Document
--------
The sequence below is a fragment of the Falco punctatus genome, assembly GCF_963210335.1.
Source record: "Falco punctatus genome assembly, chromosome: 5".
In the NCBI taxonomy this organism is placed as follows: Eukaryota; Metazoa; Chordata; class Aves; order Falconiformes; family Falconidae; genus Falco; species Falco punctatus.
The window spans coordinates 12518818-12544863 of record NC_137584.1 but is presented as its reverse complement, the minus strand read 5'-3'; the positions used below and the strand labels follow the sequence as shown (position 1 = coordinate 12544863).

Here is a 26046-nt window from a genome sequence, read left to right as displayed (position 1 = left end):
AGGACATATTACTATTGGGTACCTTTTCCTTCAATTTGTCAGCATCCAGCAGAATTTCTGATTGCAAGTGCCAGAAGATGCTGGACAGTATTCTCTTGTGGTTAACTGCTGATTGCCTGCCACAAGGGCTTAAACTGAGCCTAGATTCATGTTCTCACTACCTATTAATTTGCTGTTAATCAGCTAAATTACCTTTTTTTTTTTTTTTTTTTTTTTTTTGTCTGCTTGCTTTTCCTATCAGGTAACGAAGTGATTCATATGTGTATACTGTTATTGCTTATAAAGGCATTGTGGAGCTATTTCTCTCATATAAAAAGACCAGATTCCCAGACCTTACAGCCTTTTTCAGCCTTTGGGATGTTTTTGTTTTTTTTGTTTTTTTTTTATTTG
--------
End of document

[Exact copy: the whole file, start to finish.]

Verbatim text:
The sequence below is a fragment of the Falco punctatus genome, assembly GCF_963210335.1.
Source record: "Falco punctatus genome assembly, chromosome: 5".
In the NCBI taxonomy this organism is placed as follows: Eukaryota; Metazoa; Chordata; class Aves; order Falconiformes; family Falconidae; genus Falco; species Falco punctatus.
The window spans coordinates 12518818-12544863 of record NC_137584.1 but is presented as its reverse complement, the minus strand read 5'-3'; the positions used below and the strand labels follow the sequence as shown (position 1 = coordinate 12544863).

Here is a 26046-nt window from a genome sequence, read left to right as displayed (position 1 = left end):
AGGACATATTACTATTGGGTACCTTTTCCTTCAATTTGTCAGCATCCAGCAGAATTTCTGATTGCAAGTGCCAGAAGATGCTGGACAGTATTCTCTTGTGGTTAACTGCTGATTGCCTGCCACAAGGGCTTAAACTGAGCCTAGATTCATGTTCTCACTACCTATTAATTTGCTGTTAATCAGCTAAATTACCTTTTTTTTTTTTTTTTTTTTTTTTTTGTCTGCTTGCTTTTCCTATCAGGTAACGAAGTGATTCATATGTGTATACTGTTATTGCTTATAAAGGCATTGTGGAGCTATTTCTCTCATATAAAAAGACCAGATTCCCAGACCTTACAGCCTTTTTCAGCCTTTGGGATGTTTTTGTTTTTTTTGTTTTTTTTTTATTTG